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AFTER the battle of Pharsalia, Cato, who had supported Pompey against Cæsar, whose designs he considered dangerous to the Roman liberty, retired to Africa, thinking that Pompey had fled thither. He and his troops endured great hardships in their march across the desarts, and at last joined Scipio at Utica, with whom he had some difference about the mode of carrying on the war. Cato also gave offence to that general, by sparing those inhabitants of Utica who were attached to Cæsar. When that conqueror, whom he had so long opposed, came before the place, and all hopes of a successful resistance to his arms were vanished, Cato retired to his chamber, and, after reading Plato's dialogue on the Immortality of the Soul, fell upon his sword and expired, B. C. 45.

Such is the subject of the present picture.

The composition is well designed, and the characters of the personages ably delineated. The expression of Cato, depictures a man of the most determined inflexibility. He repels the attention of his physician with violence, but with a composed mind. The entreaties of his friends appear fruitless. Could any consideration attach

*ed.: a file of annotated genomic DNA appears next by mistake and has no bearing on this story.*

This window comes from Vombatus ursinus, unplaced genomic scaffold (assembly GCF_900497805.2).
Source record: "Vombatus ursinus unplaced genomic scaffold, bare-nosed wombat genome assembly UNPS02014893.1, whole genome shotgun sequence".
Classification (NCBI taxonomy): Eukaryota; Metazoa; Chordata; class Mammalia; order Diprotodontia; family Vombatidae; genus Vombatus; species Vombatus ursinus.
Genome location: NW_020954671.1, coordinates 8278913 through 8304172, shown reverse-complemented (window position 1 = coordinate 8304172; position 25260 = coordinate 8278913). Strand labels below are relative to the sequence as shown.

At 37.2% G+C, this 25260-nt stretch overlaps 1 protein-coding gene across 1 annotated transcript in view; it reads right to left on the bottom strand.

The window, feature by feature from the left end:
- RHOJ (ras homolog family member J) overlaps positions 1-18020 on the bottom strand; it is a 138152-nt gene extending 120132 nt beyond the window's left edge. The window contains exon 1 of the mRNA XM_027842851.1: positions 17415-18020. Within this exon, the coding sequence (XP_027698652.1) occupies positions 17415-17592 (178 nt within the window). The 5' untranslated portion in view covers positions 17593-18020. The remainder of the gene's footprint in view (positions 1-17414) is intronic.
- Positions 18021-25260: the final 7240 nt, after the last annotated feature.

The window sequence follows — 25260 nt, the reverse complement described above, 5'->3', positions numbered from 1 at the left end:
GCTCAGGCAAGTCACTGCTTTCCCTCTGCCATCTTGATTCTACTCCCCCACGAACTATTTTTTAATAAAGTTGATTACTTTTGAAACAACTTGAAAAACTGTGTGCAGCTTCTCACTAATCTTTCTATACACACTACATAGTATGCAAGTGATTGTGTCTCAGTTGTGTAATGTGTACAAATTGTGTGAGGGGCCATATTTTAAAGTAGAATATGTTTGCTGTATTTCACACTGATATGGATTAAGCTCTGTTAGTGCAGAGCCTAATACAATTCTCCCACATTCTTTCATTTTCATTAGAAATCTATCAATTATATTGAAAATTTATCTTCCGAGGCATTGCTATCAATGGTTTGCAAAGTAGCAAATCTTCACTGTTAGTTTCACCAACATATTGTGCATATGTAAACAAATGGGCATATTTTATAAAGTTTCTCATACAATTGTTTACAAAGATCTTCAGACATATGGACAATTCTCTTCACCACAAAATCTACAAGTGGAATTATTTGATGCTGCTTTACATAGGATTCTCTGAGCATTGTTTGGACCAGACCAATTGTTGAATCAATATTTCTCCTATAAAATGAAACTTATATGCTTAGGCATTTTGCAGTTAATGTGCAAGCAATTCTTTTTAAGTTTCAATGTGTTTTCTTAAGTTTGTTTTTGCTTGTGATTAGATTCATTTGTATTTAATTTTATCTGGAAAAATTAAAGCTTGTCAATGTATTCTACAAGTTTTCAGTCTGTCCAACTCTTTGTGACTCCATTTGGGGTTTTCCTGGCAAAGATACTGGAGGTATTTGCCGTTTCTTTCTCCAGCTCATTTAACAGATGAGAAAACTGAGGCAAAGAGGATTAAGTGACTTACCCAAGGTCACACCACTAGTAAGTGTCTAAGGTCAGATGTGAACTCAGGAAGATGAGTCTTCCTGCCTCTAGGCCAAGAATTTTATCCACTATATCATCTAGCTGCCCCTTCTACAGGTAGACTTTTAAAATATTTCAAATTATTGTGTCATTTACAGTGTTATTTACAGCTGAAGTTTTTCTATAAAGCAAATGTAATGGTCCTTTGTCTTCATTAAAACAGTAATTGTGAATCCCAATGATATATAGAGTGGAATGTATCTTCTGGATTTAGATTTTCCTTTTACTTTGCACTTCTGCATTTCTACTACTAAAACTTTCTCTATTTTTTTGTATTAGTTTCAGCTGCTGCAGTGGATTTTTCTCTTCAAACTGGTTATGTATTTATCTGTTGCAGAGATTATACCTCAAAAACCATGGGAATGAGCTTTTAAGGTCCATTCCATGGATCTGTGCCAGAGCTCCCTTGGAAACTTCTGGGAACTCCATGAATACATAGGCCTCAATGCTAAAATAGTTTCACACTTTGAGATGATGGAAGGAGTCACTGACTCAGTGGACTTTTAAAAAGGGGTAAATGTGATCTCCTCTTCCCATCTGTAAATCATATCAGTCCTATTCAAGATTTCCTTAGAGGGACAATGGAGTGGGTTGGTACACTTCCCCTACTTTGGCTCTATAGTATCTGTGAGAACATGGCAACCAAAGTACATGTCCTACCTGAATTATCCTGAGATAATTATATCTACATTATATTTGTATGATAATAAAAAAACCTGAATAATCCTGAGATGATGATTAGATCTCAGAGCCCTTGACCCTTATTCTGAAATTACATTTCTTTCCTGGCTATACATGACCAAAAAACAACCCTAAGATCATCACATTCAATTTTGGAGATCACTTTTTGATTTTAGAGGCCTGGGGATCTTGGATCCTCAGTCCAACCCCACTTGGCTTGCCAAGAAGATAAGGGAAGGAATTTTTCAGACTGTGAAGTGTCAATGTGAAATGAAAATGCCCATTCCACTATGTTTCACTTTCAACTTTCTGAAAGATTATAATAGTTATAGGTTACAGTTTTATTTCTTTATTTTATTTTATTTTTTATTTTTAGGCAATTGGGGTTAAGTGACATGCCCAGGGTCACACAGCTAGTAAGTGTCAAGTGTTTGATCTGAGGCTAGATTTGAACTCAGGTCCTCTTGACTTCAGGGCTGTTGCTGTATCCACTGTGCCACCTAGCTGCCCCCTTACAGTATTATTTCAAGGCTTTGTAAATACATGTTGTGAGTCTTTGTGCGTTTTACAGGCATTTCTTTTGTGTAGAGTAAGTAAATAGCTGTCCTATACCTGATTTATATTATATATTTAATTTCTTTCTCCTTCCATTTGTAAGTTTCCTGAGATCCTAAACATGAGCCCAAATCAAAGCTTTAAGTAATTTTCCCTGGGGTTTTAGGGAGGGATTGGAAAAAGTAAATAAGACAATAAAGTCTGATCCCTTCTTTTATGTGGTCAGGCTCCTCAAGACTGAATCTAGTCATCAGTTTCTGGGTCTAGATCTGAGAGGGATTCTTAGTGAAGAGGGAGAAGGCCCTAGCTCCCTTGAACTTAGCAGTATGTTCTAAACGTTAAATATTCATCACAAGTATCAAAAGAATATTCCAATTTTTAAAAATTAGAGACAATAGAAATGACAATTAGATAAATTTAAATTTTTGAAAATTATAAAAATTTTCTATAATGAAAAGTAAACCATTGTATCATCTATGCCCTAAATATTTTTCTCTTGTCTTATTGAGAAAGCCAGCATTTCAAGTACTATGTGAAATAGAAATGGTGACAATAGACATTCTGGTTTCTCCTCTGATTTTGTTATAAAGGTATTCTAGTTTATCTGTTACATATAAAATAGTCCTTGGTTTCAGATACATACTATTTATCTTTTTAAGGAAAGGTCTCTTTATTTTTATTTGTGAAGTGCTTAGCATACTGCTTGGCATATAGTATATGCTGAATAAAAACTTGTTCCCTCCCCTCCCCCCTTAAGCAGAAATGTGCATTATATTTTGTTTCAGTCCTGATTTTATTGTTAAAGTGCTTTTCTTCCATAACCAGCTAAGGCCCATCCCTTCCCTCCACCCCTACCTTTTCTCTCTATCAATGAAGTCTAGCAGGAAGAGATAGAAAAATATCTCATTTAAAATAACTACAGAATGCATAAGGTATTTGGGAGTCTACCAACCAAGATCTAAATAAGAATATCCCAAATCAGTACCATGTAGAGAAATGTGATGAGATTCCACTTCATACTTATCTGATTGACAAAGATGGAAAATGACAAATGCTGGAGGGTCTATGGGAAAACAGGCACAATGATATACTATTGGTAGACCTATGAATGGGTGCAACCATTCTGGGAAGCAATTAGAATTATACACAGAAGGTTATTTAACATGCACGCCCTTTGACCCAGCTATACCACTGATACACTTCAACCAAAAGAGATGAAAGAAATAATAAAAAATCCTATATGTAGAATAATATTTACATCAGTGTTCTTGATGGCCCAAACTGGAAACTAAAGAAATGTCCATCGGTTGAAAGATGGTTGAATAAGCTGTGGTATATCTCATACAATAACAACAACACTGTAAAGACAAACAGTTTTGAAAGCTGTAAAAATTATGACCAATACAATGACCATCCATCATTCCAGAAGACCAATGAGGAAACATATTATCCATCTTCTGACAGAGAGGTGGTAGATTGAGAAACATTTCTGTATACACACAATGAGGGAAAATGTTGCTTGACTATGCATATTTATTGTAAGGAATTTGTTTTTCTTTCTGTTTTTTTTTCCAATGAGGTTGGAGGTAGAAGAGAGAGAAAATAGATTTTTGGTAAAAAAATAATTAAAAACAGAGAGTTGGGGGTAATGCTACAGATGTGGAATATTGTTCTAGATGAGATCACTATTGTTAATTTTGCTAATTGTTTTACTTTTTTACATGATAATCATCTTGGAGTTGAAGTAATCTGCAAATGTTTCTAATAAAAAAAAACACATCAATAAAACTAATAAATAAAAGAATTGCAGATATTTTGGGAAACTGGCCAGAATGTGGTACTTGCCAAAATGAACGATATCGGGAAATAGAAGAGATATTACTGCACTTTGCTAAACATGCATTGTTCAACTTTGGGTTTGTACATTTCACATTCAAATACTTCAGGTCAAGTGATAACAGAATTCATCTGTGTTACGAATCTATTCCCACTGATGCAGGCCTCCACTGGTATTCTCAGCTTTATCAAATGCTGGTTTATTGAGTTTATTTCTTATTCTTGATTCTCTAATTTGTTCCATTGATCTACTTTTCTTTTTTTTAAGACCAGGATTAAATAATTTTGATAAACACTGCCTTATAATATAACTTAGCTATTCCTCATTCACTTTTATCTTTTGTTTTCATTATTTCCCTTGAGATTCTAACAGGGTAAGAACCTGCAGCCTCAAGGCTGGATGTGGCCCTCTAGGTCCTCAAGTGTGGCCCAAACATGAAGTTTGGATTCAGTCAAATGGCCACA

him to life, he would have yielded to the prayers of his son; but he had sworn not to survive the liberties of Rome.

This picture exhibits the talents of M. Boucher in a very favourable light. He has since produced several works which have met with considerable applause.

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